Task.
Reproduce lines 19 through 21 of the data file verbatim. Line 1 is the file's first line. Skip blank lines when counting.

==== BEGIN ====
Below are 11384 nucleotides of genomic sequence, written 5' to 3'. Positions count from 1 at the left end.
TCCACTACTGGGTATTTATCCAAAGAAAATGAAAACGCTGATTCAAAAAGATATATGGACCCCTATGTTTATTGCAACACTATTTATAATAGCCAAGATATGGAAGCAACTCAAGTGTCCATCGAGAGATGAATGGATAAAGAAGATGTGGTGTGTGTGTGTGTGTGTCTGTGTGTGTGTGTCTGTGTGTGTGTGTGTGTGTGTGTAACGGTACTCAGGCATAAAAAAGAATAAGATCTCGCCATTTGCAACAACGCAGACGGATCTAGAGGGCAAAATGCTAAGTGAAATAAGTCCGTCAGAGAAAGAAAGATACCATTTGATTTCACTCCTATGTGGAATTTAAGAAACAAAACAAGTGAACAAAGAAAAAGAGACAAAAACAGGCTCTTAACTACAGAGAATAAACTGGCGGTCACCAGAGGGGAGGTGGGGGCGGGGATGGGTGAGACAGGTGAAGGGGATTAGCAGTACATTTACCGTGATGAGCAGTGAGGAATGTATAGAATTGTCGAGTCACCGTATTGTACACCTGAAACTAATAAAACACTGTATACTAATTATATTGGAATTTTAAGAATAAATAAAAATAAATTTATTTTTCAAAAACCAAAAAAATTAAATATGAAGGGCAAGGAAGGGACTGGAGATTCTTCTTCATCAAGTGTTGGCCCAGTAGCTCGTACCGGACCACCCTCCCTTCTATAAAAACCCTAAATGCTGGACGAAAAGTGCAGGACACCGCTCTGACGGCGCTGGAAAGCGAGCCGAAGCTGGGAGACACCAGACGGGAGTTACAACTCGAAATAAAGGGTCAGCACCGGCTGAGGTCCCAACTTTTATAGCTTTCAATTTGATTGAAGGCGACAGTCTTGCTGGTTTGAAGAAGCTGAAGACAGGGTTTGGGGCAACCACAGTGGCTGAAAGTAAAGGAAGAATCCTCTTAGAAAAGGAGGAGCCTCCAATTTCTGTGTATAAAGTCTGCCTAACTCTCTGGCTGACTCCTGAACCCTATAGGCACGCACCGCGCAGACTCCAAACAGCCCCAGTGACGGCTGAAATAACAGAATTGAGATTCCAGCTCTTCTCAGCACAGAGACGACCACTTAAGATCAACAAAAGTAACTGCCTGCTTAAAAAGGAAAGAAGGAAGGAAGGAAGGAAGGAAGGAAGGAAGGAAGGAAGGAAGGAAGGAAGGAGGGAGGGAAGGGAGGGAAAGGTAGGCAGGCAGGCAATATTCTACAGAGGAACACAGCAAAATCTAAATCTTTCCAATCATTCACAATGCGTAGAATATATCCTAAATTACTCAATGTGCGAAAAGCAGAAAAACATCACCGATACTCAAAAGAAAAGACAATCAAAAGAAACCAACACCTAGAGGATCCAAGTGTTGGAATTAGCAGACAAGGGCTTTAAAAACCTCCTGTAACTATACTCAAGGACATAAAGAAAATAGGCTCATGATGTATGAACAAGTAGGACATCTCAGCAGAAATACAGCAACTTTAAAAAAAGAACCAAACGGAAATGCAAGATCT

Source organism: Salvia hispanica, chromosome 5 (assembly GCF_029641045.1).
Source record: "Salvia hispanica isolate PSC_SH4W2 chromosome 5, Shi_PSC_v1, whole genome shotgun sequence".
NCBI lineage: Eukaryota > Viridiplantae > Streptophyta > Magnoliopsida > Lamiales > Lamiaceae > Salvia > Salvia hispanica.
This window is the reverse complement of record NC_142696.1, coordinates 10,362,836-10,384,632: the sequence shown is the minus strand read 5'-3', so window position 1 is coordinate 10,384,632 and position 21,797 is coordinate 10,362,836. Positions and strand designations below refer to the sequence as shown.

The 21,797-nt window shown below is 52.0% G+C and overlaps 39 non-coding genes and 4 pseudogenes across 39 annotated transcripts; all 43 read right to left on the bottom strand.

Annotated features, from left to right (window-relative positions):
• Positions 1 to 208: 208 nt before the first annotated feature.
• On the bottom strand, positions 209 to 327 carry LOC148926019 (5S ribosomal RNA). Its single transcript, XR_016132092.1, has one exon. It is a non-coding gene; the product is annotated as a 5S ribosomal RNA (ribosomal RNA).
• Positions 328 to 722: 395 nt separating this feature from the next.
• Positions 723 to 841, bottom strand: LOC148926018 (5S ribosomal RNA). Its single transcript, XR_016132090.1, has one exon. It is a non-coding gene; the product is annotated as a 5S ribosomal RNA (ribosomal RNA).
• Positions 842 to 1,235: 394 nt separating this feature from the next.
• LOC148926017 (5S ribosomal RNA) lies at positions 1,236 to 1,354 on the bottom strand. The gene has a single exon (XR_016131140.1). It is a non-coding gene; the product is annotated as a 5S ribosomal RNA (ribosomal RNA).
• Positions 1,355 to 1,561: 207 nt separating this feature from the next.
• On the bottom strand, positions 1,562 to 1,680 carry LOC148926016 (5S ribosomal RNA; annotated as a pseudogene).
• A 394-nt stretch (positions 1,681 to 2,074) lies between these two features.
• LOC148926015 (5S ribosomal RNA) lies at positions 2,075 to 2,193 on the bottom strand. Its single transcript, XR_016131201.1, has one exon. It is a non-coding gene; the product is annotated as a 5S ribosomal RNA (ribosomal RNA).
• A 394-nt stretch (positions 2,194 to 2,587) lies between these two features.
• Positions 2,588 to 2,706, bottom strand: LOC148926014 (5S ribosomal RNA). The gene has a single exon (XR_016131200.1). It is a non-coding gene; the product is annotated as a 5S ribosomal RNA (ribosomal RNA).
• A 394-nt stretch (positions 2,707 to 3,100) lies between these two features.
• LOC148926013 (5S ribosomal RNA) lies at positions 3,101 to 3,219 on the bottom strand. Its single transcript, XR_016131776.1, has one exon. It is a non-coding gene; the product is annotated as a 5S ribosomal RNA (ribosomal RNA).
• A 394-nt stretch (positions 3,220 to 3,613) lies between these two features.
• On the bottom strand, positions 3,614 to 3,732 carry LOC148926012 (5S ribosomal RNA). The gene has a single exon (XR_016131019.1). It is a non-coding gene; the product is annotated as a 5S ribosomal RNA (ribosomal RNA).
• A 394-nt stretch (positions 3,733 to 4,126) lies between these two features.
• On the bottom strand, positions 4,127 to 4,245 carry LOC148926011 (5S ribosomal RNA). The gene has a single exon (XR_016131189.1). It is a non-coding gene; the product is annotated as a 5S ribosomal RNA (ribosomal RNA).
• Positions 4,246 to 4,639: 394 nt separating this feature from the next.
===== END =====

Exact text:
• A 394-nt stretch (positions 2,194 to 2,587) lies between these two features.
• Positions 2,588 to 2,706, bottom strand: LOC148926014 (5S ribosomal RNA). The gene has a single exon (XR_016131200.1). It is a non-coding gene; the product is annotated as a 5S ribosomal RNA (ribosomal RNA).
• A 394-nt stretch (positions 2,707 to 3,100) lies between these two features.